Undaunted, he next tried the experiment of mixing quicklime with

pure gum. He tells us that, at this time, he used to prepare a gallon jug of quicklime at his room in Gold Street, and carry it on his shoulder to Greenwich Village, distant three miles, where be had access to horse-power for working his compound. This ex periment, too, was a failure. The lime in a short time appeared 0 consume the gum with which it was mixed, leaving a substanca that crumbled to pieces.

Accident suggested his next process, which, though he knew it not, was a step toward his final success. Except his almost un

. paralleled perseverance, the most marked trait in the character of this singular man was his love for beautiful forms and colors. An incongruous garment or decoration upon a member of his family, or anything tawdry or ill-arranged in a room, gave him positive distress. Accordingly, we always find him endeavoring to decorate his India-rubber fabrics. It was in bronzing the surface of some India-rubber drapery that the accident happened to which we have referred. Desiring to remove the bronze from a piece of the drapery, he applied aquafortis for the purpose, which did indeed have the effect desired, but it also discolored the fabric and appeared to spoil it. He threw away the piece as useless. Several days after, it occurred to him that he had not sufficiently examined the effect of the aquafortis, and, hurrying to his room, he was fortunate enough to find it again. A remarkable change appeared to have been made in the India-rubber. He does not seem to have been aware that aquafortis is two fifths sulphuric acid. Still less did he ever suspect that the surface of his drapery had really been “ vulcanized.” All he knew was, that India-rubber cloth “cured,” as he termed it, by aquafortis, was incomparably superior to any previously made, and bore a degree of heat that rendered it available for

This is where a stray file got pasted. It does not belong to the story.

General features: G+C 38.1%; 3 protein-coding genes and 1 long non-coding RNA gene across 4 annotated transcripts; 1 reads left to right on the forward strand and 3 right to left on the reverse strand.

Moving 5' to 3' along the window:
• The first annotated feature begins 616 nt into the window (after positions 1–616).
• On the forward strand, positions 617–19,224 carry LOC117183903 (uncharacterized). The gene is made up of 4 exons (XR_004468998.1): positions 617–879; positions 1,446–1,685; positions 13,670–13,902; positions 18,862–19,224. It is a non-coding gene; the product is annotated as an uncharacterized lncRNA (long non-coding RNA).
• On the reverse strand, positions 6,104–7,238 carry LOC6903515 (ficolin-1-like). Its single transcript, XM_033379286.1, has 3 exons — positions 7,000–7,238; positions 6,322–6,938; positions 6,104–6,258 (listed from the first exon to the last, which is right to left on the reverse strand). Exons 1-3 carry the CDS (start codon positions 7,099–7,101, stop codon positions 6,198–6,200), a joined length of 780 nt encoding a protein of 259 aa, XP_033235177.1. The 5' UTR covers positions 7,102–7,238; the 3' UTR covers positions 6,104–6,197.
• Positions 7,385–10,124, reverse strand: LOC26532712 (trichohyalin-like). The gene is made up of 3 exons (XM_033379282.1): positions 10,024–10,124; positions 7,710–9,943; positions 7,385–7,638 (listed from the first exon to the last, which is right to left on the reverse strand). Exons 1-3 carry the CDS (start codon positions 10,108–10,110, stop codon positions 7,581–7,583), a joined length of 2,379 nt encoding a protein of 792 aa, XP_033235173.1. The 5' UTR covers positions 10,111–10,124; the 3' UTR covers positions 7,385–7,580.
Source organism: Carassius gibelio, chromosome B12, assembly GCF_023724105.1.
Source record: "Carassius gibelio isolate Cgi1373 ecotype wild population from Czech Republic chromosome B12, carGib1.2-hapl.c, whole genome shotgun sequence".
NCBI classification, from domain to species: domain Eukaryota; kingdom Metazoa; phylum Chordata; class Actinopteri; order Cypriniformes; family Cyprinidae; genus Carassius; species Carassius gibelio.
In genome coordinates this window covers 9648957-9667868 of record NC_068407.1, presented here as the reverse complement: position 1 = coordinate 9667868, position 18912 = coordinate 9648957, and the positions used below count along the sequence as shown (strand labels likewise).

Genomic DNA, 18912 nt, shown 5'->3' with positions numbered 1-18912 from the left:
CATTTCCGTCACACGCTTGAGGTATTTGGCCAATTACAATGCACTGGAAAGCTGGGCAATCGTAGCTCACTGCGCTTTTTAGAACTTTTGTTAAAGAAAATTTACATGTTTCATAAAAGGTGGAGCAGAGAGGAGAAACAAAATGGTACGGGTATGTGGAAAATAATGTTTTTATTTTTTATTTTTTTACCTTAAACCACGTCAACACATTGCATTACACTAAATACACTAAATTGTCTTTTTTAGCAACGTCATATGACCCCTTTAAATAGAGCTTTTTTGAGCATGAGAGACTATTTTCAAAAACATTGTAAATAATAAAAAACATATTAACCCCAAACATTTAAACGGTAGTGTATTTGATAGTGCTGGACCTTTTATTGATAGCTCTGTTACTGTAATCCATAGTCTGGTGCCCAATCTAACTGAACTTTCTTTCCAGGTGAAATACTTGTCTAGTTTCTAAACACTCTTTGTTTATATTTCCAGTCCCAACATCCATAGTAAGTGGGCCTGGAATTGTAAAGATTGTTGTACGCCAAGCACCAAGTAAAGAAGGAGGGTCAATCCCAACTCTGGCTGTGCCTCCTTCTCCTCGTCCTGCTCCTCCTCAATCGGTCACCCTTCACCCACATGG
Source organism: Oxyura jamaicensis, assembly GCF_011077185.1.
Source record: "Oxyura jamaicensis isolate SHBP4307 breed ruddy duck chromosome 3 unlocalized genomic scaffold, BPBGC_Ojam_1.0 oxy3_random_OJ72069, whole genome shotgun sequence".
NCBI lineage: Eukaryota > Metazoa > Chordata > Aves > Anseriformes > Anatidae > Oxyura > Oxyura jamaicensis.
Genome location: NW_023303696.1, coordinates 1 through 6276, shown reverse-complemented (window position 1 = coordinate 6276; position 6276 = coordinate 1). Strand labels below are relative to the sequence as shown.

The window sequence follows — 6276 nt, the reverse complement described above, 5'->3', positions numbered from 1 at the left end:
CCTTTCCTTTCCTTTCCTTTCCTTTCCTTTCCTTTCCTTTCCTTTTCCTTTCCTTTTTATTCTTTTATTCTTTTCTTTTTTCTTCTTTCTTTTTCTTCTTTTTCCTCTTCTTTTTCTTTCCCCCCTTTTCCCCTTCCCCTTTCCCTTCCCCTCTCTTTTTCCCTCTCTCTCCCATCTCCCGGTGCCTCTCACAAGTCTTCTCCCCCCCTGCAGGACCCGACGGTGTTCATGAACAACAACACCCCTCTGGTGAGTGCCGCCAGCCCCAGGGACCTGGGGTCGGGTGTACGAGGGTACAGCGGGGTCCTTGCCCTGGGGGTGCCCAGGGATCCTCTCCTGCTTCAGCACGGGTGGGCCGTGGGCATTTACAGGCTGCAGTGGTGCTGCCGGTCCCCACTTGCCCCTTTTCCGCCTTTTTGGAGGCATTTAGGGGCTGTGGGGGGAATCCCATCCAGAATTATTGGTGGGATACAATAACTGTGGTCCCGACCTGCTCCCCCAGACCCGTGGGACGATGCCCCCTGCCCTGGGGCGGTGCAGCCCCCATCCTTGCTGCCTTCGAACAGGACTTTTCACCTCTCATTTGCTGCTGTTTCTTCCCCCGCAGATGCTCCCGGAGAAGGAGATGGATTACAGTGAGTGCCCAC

purposes. He was again a happy man. A partner, with ample capital, joined him.

He went to Washington and patented his process. He showed his specimens to President Jackson, who expressed in writing his approval of them. Returning to New York, he prepared to manufacture on a great scale, hired the abandoned Indiarubber works on Staten Island, and engaged a store in Broadway for the sale of his fabrics. In the midst of these grand preparations, his zeal in experimenting almost cost him his life. Having generated a large quantity of poisonous gas in his close room, he was so nearly suffocated tha: it was six weeks before he recove ered his health. Before he had began to produce his fabrics in any considerable quantity, the commercia, storm of 1836 swept